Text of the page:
We have now completed molds and have produced one glass boat
Yellow Submarine II that is also sailing very well against the local Kerikeri fleet
The D2 has proved to be a fast boat
We have been putting more time into sailing skills,rig development and building lighter boats in the last year
Sailing skills has been working on less penalties and more consistent results
With rig development we are starting to see benefits from using a full size adjustable mould .We have made a couple of head sails that perform particularly well
We are now building lighter boats that are down to 300 gram corrector weights needed. This development will continue with Gran Prix boats that we hope to get down to 400 gram corrector weights and more but still ensuring boats are strong enough for competition
The D3 has arrived. This development came from testing against the Britpop in Sydney .It was discovered that the D 2 did well against the Britpop in a cross section of conditions
It lost a little when downwind. When a gust came the Britpop would lift and go ahead while the D2 would at first dive a little and slow before it got on the pace again
With the D3 we built a chine under the bow that meant a very flat section through the middle of the front of boat
This retained the straight lines fore and aft but gave the boat more buoyancy in the bow
The D3 now lifts more in the gust downwind however when the gust is too strong it will flip sooner compared to the D2 that will sail through and recover
The added benefit of the forward chine is it helps the boat point better upwind in fact the boats points exceptionally well mainly because of the aft chine’s on the boat
It took a while to realize that the D3 was still not on the pace . I often blamed my own sailing ability for not getting good results! D3 finished mid fleet at 2014 nationals so still a long way off the front group. It really does take a long time to understand the differences in performance in hull design because of so many variables. Wind conditions, wave conditions, foil and rudder design and positions on boat, sail shape, mast configuration and the list goes on.
Why reinvent the wheel! The boat that won the 2014 NZ Nationals was a Britpop design so I decided I will take a close look at the shape of that winning boat and develop the wave piecing bow section that we have using on the D3 that I think was working ok
The four advantages of this bow are
- less windage
- Less resistance that doesn’t slow the boat when it nose dives off the wind that results in less pressure on the sails that can flip the boat out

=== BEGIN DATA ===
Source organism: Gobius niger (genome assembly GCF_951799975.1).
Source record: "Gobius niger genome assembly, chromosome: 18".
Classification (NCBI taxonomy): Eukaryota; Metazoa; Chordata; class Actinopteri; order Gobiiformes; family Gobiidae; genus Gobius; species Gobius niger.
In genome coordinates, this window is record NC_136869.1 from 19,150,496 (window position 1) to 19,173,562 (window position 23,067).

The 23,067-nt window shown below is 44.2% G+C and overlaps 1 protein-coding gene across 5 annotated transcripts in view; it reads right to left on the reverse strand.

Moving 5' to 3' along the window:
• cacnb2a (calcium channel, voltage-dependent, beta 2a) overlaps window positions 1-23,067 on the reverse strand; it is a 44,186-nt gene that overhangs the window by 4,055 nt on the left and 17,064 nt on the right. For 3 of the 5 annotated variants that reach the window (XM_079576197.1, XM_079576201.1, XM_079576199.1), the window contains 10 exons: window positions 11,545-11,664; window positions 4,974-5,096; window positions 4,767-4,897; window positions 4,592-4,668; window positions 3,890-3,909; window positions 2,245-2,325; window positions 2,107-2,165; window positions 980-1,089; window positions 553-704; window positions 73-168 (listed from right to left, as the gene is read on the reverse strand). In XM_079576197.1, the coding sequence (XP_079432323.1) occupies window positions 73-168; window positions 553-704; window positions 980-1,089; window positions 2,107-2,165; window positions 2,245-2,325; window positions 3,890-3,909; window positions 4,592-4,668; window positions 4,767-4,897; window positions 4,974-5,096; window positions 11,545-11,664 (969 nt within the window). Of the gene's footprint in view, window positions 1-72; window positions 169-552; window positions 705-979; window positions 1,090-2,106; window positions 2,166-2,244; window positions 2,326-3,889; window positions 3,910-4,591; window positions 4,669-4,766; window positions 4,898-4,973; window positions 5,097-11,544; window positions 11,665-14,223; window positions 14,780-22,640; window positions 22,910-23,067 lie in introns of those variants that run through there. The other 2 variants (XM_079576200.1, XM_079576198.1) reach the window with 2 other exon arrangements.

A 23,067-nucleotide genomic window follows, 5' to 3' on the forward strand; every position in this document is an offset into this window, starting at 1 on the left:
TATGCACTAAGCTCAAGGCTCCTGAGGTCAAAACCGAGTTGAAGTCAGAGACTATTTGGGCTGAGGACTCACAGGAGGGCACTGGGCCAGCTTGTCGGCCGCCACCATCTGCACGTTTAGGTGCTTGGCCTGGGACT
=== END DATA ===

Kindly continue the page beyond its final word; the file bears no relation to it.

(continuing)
- The boat has less resistance when going through the chop on the wind or off the wind
- No flat deck shape that forces the bow under
The D4 was designed with round sections aft compared to the D3 and I think this creates less drag. Max beam is the same as D3 at 185 mm . I wanted the narrowest waterline beam that I possibly could get and to do this I was finding I had to have very full sections along the keel line rather than v sections!
The bow is a very full section, almost a scow . It was very apparent to me that a successful bow shape will be one that will want to lift quickly however at the same time does not have too much buoyancy that the boat will trip over and stop downwind. There is a very fine line with the correct amount of buoyancy in the forward sections to enable the boat to do this . Too thin the boat will dive too far and too full the boat will trip .
First off we built two boats with two different bow shapes . One had more roundness and buoyancy on the deck!
I also built one boat with a long case where we could play with different keel positions for and aft. We also built a bulb where we could shift the fin froward or back including changing bulb cant
When these boats were launched we were immediately impressed how well they sailed in all conditions up wind. They had exceptional ability at tracking and turning with the wind-shifts and also when the sheets were eased a little that had very good speed. I discovered the boat sailed best with the fin in the forward position and the bulb in aft position with 2 deg cant. The bow was about 15 mm out of the water from the stem and this helped with the boats turning ability and still was very fast in drifting conditions